Freedom of Speech and Graham Phillips

Tuesday, 9 August 2022 — Craig Murray

Craig Murray

The imposition of sanctions against British citizen and journalist Graham Phillips is an appalling violation of freedom of speech – which to have meaning must mean freedom to say things which disagree with the government, the media and/or majority public opinion.

Phillips has for almost a decade published and broadcast from Ukraine material which is openly supportive of the pro-Russian section of the Ukrainian population. He has operated from first Kyiv, then Odessa, then the Donbass. Phillips was sceptical of the Maidan protests and the popular revolution narrative. He subsequently for years covered much that the Western elites do not wish people to know – the shelling of civilian areas held by Russian separatists, the Nazi links of some Ukrainian military and politicians, the discrimination against Russian speakers and banning of Russian media and education.

All that is one side of the story in Ukraine, and the side that western governments and media are extremely keen you no longer can see. The information Phillips was providing was not in general untrue. The facts were selective and the interpretation partial, but that is also absolutely true of the western propaganda to which we are continually subjected.

In some incidents in the current war, it is impossible at a distance to be certain who was responsible for various acts. I see no reason in general to believe the BBC over Graham Phillips, or Graham Phillips over the BBC. It is good to have different sources.

Phillips has been criticised for broadcasting an interview with British prisoner Aiden Aslin, held by Russian separatist forces. The criticism is broadly correct. As I pointed out on twitter in the early days of this war, it is contrary to the Geneva Convention to make public display of prisoners.

This law was broken repeatedly by the Ukrainian side, with blanket footage of Russian soldiers phoning their mothers. Not one (except me) of those complaining about the Aslin interview complained about those. There are mitigating factors for Phillips – the interview was apparently Aslin’s initiative and he appeared pleased to give it. It was however still wrong. It is a good law – you never know what coercion or violence is applied to POW’s off-screen.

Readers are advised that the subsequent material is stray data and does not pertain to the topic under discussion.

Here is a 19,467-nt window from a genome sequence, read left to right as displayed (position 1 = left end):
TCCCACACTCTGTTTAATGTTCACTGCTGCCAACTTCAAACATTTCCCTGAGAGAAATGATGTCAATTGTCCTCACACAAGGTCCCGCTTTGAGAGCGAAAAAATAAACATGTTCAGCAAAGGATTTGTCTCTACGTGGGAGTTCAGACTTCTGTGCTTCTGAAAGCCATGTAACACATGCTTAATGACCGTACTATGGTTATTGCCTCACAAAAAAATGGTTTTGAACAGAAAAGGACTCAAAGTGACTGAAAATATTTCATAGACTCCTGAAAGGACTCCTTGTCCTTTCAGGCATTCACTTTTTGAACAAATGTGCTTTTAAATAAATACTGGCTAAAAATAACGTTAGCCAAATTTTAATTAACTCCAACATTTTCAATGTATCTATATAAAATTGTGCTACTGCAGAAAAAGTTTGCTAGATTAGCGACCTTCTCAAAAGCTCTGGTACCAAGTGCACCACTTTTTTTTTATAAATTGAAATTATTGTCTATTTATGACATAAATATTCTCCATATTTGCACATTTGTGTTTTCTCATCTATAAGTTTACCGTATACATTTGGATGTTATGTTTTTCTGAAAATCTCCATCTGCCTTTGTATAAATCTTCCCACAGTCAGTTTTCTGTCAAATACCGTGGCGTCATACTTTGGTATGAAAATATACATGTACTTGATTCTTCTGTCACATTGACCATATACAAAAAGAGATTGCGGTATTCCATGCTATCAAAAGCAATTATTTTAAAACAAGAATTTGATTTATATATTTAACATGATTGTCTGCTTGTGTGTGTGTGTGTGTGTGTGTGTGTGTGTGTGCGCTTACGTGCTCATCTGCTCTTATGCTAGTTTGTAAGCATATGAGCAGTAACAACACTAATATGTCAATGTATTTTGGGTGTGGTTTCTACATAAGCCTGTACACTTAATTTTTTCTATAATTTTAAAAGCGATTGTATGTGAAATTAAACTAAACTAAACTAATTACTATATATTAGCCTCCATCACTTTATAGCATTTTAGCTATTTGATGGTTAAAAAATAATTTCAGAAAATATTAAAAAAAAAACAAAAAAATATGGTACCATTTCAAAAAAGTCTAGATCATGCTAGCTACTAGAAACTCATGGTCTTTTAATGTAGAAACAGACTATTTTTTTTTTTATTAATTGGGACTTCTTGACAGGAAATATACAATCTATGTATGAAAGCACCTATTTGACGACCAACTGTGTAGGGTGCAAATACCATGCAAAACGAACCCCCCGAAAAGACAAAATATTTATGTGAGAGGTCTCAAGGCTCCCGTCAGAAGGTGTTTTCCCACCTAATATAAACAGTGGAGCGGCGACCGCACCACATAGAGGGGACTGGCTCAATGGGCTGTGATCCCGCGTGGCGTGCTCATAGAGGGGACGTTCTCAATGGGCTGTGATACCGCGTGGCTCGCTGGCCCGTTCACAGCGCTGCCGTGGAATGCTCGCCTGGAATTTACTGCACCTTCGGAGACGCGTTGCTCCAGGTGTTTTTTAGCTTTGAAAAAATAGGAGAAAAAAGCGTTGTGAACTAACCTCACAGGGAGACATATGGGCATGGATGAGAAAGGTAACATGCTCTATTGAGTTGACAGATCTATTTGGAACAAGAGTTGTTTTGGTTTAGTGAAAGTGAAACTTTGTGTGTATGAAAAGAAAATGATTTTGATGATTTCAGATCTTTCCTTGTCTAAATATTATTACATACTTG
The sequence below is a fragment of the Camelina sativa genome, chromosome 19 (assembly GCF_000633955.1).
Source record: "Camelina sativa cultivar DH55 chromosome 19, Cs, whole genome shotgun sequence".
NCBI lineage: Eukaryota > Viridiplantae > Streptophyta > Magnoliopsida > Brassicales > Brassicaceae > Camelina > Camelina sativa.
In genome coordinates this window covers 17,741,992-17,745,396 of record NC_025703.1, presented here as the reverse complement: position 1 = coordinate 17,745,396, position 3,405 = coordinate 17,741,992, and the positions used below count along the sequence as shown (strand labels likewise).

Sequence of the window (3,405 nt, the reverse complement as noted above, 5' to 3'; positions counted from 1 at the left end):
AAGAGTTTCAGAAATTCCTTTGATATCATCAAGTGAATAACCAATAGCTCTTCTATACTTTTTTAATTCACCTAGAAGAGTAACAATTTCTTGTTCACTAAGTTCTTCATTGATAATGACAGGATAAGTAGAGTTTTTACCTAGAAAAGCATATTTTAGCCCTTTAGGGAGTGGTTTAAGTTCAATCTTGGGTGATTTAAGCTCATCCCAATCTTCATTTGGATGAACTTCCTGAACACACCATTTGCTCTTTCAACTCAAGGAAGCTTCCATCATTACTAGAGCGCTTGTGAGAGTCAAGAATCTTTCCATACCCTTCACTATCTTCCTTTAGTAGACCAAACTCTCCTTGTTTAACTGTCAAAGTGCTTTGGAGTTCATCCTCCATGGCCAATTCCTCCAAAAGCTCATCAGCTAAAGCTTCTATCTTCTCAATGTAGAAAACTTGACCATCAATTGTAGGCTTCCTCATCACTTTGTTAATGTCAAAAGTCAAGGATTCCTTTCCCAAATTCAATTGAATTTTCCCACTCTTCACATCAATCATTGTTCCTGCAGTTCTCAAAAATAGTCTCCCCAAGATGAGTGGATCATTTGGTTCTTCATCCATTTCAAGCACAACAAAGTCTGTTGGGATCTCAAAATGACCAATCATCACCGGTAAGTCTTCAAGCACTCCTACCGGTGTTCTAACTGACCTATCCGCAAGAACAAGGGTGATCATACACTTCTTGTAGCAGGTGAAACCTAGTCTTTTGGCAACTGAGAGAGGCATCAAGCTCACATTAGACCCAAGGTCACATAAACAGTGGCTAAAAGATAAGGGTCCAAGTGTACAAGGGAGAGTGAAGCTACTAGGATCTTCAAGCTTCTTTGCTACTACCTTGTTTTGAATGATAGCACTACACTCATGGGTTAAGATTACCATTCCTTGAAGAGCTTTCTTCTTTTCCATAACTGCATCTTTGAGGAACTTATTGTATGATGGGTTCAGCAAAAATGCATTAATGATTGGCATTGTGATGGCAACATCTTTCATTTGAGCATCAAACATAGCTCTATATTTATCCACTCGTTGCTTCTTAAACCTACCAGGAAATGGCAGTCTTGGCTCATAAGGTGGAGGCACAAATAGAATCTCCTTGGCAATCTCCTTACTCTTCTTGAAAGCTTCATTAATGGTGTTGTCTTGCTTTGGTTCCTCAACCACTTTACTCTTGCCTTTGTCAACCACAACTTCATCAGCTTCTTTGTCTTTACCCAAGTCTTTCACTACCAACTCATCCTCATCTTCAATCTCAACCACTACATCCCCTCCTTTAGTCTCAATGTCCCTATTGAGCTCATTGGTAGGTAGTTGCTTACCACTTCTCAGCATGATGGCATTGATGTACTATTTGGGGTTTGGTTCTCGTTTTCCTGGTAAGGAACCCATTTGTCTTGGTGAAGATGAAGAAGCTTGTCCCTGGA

Personally there is much in Phillips’ line on Ukraine that I do not agree with. It is plain to me that broadly, the majority of the people of Ukraine genuinely wished in 2014 to move towards the EU rather than Russia, and dramatic efforts by Putin to reverse that process backfired.

But because I disagree does not mean Phillips should not be allowed to put across his view. It is also plain to me that Phillips was correct that the rights of the pro-Russian minority have indeed been trampled by ultra-nationalist Ukrainian forces, and Ukraine is a desperately corrupt and dysfunctional country.

The current proxy war is a disaster. It is not only killing tens of thousands in Ukraine, it is producing economic consequences that seriously damage the poor worldwide. The delight of politicians, the military and the arms industry is evident – and that is true of both Russia and the West. When wars happen, the bad people on all sides profit from them. The people suffer.

So I do not agree with Phillips’ cheerleading for the Russian “side” in this disastrous war. The answer to war is not to take a side but peace, and that is desperately needed.

The war will end with Ukraine ceding Crimea to Russia and perhaps more territory. Had Zelensky negotiated before the war started, Crimea plus the Minsk Agreements would have been enough. The Ukrainian negotiating position radically worsens daily. NATO is cheerfully sending Ukraine to disaster. The Russian invasion was illegal; the response now is immoral. The terms of the eventual settlement are obvious. Let it be reached now, without more pointless death.

But for Phillips, a British citizen, to be severely legally punished for publishing opinions about a war in which his own state is not a party – nor, it is important to state, in formal alliance with any party – is entirely without precedent. If we accept that Phillips supports the Russian side in the war, why should it be illegal to do that? How does this principle play out? Am I to be sanctioned for supporting the Palestinians? What about those who uphold the rights of the Houthis against the Saudi death grip?

What about american journalists who opposed the Vietnam War? Or the British journalists who stood up against the attack on Egypt in the Suez Crisis? What of campaigners against the Iraq War? When you think it through, the implications of this action against Phillips are simply appalling.

The sanctions against Phillips are serious. A British citizen has had his property seized by the state, his assets and bank accounts frozen, his ability to earn a living crashed by the blocking of funding mechanisms. All this for publishing opinions on a foreign war contrary to those of the British government.

This is a truly frightening attack on freedom of speech, whether or not you agree with Phillips’ views.

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